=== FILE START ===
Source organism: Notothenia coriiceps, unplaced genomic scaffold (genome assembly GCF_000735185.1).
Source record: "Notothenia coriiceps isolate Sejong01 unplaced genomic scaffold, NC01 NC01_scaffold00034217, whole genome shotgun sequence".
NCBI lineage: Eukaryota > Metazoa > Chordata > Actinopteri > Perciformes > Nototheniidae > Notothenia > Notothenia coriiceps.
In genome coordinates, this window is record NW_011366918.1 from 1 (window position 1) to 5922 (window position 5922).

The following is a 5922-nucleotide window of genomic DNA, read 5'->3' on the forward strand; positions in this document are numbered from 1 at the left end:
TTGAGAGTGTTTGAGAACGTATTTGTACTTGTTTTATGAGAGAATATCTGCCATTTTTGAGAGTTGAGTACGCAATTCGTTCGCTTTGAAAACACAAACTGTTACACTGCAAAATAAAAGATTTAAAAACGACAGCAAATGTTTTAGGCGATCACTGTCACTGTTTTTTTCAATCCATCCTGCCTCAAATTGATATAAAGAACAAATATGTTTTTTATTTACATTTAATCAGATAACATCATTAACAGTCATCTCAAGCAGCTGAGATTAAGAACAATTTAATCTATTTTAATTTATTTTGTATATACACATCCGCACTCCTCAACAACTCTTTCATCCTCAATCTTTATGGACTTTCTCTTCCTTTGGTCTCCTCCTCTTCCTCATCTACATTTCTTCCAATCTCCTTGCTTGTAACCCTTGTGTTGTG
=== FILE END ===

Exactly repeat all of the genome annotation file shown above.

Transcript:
Source organism: Notothenia coriiceps, unplaced genomic scaffold (genome assembly GCF_000735185.1).
Source record: "Notothenia coriiceps isolate Sejong01 unplaced genomic scaffold, NC01 NC01_scaffold00034217, whole genome shotgun sequence".
NCBI lineage: Eukaryota > Metazoa > Chordata > Actinopteri > Perciformes > Nototheniidae > Notothenia > Notothenia coriiceps.
In genome coordinates, this window is record NW_011366918.1 from 1 (window position 1) to 5922 (window position 5922).

The following is a 5922-nucleotide window of genomic DNA, read 5'->3' on the forward strand; positions in this document are numbered from 1 at the left end:
TTGAGAGTGTTTGAGAACGTATTTGTACTTGTTTTATGAGAGAATATCTGCCATTTTTGAGAGTTGAGTACGCAATTCGTTCGCTTTGAAAACACAAACTGTTACACTGCAAAATAAAAGATTTAAAAACGACAGCAAATGTTTTAGGCGATCACTGTCACTGTTTTTTTCAATCCATCCTGCCTCAAATTGATATAAAGAACAAATATGTTTTTTATTTACATTTAATCAGATAACATCATTAACAGTCATCTCAAGCAGCTGAGATTAAGAACAATTTAATCTATTTTAATTTATTTTGTATATACACATCCGCACTCCTCAACAACTCTTTCATCCTCAATCTTTATGGACTTTCTCTTCCTTTGGTCTCCTCCTCTTCCTCATCTACATTTCTTCCAATCTCCTTGCTTGTAACCCTTGTGTTGTG